Access to Healthcare While Traveling – Regardless of COVID-19, destination event planners should always know the address and contact number for the nearest hospital, the country’s emergency phone number, and the best way to secure an ambulance (for instance, in some countries, a private ambulance may arrive much more quickly). These are basics in the work we do.

However, new risks presented by COVID-19 may require additional research and planning. It’s important to know how the destination location handles international patients; in some countries, cash payment may be required. Clients and their guests should carefully review their health insurance policies to see how they’re covered while traveling internationally. Extra travel insurance may need to be purchased, and the policy reviewed by an attorney to ensure it covers healthcare needs during a pandemic and/or repatriation (these coverages may be excluded).

Event Venue, Hotel, and Restaurant Closings – Once border restrictions and quarantine requirements are lifted, it’s important to have a plan if hotels and restaurants aren’t fully operational for guest comfort and safety. COVID-19 poses a grim threat to the hospitality industry at large, and event planners and their clients should take this risk management seriously. When planning destination events, be sure to have backup venues or dates in mind in the event that the original location becomes unavailable. Ensure that any deposits paid would not pose a significant financial risk to the client if lost; it may not be possible to predict future bankruptcy or refund refusals by the venue or service providers. It may also be wise for clients to have an attorney review any new contracts to make sure cancellation, postponement and force majeure policies are fair.

Regarding access to restaurants, event planners and clients should think carefully about how guests will be fed throughout their travels. It may be necessary to provide catered meals with locally sourced ingredients. This can be a great opportunity to support local businesses, but it’s also important to ensure guests can be accommodated safely.

Closed Cultural Attractions – One of the great appeals of destination events is the ability to experience cultural sites and unique local activities. Around the world, iconic spots have shuttered in response to COVID-19. New York’s Broadway theatres and Las Vegas’s neon lights have gone dark. Paris’s revered Louvre Museum is closed until further notice. Peter’s Square in Rome is closed on Easter weekend.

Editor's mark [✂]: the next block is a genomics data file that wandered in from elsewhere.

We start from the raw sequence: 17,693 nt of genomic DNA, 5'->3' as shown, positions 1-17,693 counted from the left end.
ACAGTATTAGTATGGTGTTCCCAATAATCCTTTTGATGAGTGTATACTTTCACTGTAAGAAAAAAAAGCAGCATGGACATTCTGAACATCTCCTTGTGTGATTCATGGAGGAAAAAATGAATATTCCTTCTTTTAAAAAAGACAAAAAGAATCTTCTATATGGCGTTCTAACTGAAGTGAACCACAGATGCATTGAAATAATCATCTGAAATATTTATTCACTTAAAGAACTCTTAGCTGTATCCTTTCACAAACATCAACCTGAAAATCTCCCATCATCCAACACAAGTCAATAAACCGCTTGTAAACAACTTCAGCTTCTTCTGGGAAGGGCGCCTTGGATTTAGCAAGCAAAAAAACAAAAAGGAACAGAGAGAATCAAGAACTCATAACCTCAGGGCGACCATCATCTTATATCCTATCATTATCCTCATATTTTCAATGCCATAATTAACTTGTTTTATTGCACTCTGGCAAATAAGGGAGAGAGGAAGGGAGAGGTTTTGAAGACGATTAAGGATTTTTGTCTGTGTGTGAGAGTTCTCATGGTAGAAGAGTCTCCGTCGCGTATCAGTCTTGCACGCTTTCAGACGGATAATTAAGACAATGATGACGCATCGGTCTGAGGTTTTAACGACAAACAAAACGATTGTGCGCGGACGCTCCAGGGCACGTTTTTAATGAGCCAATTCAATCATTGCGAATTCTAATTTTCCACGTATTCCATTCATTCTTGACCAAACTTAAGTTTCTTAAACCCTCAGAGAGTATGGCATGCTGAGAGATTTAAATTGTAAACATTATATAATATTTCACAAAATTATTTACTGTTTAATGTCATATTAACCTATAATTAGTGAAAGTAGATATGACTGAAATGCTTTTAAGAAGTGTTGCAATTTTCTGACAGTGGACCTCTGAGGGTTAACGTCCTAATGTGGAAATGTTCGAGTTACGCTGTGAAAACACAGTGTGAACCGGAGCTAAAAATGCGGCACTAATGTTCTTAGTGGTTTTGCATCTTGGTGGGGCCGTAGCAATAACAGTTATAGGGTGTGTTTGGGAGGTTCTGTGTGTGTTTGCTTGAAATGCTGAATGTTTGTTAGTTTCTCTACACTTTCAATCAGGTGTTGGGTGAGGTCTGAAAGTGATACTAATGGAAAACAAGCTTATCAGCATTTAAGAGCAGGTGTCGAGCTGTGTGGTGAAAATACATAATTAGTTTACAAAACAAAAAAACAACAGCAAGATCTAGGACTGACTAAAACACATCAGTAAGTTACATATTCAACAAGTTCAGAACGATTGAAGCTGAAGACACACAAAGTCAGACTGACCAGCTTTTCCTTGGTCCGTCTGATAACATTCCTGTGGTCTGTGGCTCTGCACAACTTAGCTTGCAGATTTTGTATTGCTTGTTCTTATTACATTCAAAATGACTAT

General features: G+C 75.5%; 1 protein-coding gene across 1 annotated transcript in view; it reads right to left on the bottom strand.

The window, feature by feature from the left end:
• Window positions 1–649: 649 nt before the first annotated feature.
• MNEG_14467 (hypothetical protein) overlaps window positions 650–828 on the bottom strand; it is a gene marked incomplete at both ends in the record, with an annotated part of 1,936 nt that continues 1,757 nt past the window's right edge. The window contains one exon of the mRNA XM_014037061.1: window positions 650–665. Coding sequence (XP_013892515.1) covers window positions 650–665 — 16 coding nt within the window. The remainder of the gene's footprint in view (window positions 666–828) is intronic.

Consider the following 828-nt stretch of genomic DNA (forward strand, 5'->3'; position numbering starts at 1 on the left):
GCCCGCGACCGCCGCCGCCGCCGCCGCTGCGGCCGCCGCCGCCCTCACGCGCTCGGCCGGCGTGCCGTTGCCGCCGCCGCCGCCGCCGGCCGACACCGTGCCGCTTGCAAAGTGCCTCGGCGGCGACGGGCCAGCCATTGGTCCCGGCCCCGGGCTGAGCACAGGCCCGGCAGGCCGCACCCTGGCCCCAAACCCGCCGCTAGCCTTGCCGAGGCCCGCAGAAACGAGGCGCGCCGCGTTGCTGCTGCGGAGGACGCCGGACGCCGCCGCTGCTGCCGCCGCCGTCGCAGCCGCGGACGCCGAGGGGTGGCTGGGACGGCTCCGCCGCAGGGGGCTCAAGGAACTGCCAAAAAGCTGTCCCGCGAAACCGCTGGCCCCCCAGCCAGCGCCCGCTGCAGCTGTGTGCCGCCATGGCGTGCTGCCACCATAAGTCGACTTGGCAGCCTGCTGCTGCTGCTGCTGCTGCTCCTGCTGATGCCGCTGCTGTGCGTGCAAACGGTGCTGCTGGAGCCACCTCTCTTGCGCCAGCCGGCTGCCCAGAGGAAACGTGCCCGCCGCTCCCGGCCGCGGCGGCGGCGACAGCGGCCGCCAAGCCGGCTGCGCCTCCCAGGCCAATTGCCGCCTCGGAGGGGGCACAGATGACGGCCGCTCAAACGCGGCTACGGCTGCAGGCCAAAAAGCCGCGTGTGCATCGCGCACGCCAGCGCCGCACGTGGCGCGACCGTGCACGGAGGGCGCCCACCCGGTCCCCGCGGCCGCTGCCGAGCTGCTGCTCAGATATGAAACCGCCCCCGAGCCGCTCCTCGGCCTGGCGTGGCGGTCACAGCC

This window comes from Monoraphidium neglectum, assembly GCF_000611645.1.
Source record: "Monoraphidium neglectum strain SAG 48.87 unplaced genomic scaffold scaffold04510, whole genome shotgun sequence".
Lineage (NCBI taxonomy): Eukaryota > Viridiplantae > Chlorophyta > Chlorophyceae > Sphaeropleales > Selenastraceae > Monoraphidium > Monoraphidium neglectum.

Once we know more about this virus and life returns to a semblance of normal, places that draw large crowds may remain closed or limit visitors. Event planners and their clients might consider trimming the overall guest list, both for safety at the actual event and to open doors for more intimate activity options. Adventure plans can pivot – for instance, opt for a socially distanced bike tour through fresh countryside air over a cramped museum visit.

Supply Chain Challenges – Our world is interconnected, and with that comes unprecedented access to new and different resources. Unfortunately, we’ve come to take this access for granted, especially when it comes to event elements like food, flowers, and decor.

It’s not uncommon to see flowers from Holland featured at a wedding in Italy, or South American blooms gracing the table at a Mexican fiesta. Tragically, shipments are now delayed, resulting in flowers being destroyed. They will never grace a wedding banquet table or even an intimate family dinner.

Similarly, many fabrics that are produced into attire, table linens and drapery are shipped from China, Europe, and India. Even the foods we enjoy come from around the world, such as avocados from Mexico, semolina pasta from Italy and wine from Chile.

Even once the health threat of this virus passes, destination event planners and clients may need to be flexible on food and décor plans. Availability may be limited, and prices may increase. For this reason, everyone should be open to locally sourced amenities and perhaps even a more minimalist style.

Tulips in the Netherlands are being destroyed due to shipping troubles from COVID-19. Photo by Meggie Francisco.

Destination event in Mexico planned by Meggie Francisco. Photo by Lauren Peele.

We’re in This Together

Risks are just that: potential for danger. All life presents some sort of risk, from boarding a plane, to turning the key in a car’s ignition, to taking a swim in the ocean. There’s no reason to panic. When it comes to COVID-19 and destination events, the most responsible and healthy thing we can do is to be patient and listen to medical professionals so we make smart choices.

The events industry may be under fire, but we are still strong because we help people to gather in meaningful ways that make life rich. If we proceed with professionalism and sincere care for our clients and valued professionals, we will make it through this together!